Obama's Outreach to GOP Govs has Its Limits

By: Beth Fouhy
By: Beth Fouhy
President Barack Obama

President Barack Obama is introduced by Florida Gov. Charlie Crist at a town hall style meeting about the economy, Tuesday, Feb. 10, 2009, at Harborside Event Center in Fort Myers, Fla. (AP Photo/Charles Dharapak)

NEW YORK (AP) -- President Barack Obama's outreach to Republican governors has its limits.

Obama's appearance in Florida with Gov. Charlie Crist on Tuesday was carefully orchestrated to showcase the Democratic president's efforts at bipartisanship in building support for his economic recovery plan.

But the president extended no such olive branch on Monday to Indiana's GOP governor, Mitch Daniels, who has been somewhat more skeptical of Obama's plan to jolt the economy with more than $800 billion in spending and tax cuts.

Jane Jankowski, a spokeswoman for Daniels, said the governor was not invited to attend Obama's town-hall meeting in Elkhart, an economically troubled city in northern Indiana. Layoffs in Elkhart's recreational vehicle industry have sent unemployment above 15 percent from just over 4 percent a year ago.

"We received a notification on Friday that the president was coming to Elkhart, about the same time as the media was notified. That's the only contact that we had from the White House," Jankowski said.

Daniels, a conservative who has been mentioned as a possible presidential contender in 2012, has said he would accept whatever funds Indiana is due to receive from the stimulus plan. But he also has insisted that Indiana is "fiscally steady" and has criticized other lawmakers' rush for the federal government's largesse.

"I have great misgivings ... but I hope that it's going to work," Daniels has said.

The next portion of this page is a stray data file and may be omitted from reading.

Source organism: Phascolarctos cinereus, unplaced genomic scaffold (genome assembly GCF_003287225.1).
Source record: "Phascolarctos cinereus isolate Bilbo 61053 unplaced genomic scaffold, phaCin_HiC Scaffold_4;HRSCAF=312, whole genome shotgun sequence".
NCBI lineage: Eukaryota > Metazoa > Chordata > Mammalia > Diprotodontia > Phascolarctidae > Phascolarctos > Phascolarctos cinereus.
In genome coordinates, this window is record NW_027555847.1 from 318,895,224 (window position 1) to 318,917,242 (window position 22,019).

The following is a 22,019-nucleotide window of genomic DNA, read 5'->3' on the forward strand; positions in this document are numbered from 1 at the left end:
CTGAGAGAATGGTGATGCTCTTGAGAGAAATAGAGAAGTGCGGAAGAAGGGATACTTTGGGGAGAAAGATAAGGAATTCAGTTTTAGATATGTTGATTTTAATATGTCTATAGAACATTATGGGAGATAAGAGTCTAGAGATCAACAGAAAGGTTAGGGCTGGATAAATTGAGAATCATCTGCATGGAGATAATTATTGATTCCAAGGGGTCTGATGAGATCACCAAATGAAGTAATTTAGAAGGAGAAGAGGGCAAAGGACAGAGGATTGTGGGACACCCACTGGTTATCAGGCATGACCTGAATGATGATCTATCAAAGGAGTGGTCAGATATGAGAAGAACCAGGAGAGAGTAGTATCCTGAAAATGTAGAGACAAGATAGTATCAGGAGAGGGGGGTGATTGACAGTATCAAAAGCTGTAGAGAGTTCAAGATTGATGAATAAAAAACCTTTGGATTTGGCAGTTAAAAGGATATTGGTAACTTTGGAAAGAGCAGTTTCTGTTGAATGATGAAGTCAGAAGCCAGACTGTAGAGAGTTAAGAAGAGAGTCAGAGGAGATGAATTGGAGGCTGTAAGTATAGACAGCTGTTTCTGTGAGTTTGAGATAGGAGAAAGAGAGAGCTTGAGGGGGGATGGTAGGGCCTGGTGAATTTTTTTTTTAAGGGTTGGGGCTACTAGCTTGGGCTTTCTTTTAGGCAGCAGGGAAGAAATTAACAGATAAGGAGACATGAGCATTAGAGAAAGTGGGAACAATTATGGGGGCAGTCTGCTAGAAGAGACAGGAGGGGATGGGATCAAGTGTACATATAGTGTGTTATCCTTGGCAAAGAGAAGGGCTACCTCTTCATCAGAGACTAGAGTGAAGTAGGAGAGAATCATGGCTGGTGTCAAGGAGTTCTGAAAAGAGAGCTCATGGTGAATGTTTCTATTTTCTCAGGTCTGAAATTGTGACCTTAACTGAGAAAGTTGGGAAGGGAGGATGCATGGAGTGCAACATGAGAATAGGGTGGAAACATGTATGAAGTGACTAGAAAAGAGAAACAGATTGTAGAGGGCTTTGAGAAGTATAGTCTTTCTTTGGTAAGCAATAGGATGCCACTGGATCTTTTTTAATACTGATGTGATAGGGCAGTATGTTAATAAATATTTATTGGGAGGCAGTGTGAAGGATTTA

Indiana has a $767.4 million budget gap to close this year, according to the National Council of State Legislatures.

Obama invited Indiana Sen. Richard Lugar to the Elkhart event, but Lugar declined. On Tuesday, Lugar was one of 37 Republican senators to vote against the stimulus plan, as did Florida Republican Sen. Mel Martinez.

Obama shared the stage with Crist, who campaigned for Republican presidential nominee John McCain last year and is considered a potential 2012 White House candidate. Crist has lobbied for the federal stimulus plan and was one of four Republican governors who joined 15 Democrats in signing a letter of support for the proposal last week.

In an interview with The Associated Press, Crist said he saw no contradiction between his support for Obama's recovery plan and his efforts for McCain last year.

"He's the president of my country and he's coming to our state and he's trying to put together a plan that will help our state an awful lot, so I think it makes perfect sense," Crist said.

Obama returned the compliment on stage with Crist in Fort Myers, where the unemployment rate was 10 percent in December.

"Governors understand our economic crisis as well as anyone; they're on the front lines dealing with it every day," Obama said. "When the town is burning, we don't check party labels. Everyone needs to grab a hose."

Obama won both Florida and Indiana in the general election in November. While Florida has long been a presidential swing state, Indiana had not voted for a Democratic nominee since 1964.

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